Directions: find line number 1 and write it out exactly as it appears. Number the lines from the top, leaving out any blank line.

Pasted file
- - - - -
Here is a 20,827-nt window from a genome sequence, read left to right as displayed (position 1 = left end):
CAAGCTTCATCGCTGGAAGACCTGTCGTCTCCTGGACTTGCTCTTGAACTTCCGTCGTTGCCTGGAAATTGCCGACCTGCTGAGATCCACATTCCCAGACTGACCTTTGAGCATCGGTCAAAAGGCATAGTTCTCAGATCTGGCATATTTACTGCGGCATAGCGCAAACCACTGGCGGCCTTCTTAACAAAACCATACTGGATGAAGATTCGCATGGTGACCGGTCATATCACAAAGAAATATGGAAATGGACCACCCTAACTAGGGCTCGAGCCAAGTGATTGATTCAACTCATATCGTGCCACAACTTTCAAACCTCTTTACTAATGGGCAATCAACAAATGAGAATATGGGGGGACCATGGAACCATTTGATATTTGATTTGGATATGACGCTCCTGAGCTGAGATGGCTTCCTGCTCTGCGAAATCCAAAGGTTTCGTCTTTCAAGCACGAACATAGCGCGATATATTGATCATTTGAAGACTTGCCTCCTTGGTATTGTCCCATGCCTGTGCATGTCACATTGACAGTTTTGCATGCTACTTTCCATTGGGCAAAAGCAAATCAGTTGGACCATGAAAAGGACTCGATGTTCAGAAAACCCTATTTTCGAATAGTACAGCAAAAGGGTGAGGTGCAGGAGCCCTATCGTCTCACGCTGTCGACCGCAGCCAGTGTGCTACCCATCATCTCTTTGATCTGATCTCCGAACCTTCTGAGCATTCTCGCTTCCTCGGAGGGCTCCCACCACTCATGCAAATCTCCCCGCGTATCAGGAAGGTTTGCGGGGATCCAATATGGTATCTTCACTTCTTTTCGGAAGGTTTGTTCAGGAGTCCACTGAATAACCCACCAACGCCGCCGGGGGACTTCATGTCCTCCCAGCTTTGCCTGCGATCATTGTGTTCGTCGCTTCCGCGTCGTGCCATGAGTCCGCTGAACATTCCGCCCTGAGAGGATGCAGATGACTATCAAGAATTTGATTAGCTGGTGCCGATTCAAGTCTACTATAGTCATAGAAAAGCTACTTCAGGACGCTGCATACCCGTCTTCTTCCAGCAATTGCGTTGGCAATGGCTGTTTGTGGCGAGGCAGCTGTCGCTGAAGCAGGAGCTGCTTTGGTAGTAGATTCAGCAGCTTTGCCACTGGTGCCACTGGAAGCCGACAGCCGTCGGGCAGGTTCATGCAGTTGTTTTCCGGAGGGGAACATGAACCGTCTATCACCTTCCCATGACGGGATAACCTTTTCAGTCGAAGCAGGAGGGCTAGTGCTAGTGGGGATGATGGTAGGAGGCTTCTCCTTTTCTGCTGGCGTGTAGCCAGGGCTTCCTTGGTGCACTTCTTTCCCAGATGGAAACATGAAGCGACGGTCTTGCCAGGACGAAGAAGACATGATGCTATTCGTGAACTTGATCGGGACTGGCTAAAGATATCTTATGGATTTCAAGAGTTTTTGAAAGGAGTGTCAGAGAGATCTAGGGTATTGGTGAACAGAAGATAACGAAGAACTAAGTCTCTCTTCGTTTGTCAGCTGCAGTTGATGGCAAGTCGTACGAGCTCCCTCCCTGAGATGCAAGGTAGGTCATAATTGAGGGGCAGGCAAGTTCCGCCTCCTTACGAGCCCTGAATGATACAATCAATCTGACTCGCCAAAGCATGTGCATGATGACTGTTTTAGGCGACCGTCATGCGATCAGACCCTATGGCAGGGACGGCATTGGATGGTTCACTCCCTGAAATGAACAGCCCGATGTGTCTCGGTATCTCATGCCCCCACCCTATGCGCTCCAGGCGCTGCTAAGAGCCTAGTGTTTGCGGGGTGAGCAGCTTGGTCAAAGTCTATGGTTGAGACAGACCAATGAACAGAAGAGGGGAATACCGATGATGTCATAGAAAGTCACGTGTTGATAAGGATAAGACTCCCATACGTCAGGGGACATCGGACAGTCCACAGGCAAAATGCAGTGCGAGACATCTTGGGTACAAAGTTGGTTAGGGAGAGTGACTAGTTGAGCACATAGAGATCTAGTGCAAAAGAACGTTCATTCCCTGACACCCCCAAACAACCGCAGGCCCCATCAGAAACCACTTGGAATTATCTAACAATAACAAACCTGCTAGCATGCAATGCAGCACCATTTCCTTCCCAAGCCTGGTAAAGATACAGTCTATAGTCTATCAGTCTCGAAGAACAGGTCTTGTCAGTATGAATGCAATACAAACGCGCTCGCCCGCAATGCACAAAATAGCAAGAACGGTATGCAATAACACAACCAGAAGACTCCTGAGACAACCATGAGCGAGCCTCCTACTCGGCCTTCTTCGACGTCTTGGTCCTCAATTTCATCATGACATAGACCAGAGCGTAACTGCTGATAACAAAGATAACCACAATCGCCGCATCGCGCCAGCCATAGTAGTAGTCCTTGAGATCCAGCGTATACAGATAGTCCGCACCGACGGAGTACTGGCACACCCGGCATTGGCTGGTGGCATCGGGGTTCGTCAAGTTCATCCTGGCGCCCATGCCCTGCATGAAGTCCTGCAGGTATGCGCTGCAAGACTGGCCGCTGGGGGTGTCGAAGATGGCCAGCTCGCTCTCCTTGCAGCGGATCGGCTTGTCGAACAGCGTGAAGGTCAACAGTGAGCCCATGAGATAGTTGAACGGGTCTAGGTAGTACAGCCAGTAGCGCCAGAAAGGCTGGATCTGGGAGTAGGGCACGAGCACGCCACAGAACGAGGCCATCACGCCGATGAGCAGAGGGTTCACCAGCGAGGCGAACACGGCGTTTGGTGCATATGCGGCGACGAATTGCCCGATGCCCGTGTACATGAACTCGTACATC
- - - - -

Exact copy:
Here is a 20,827-nt window from a genome sequence, read left to right as displayed (position 1 = left end):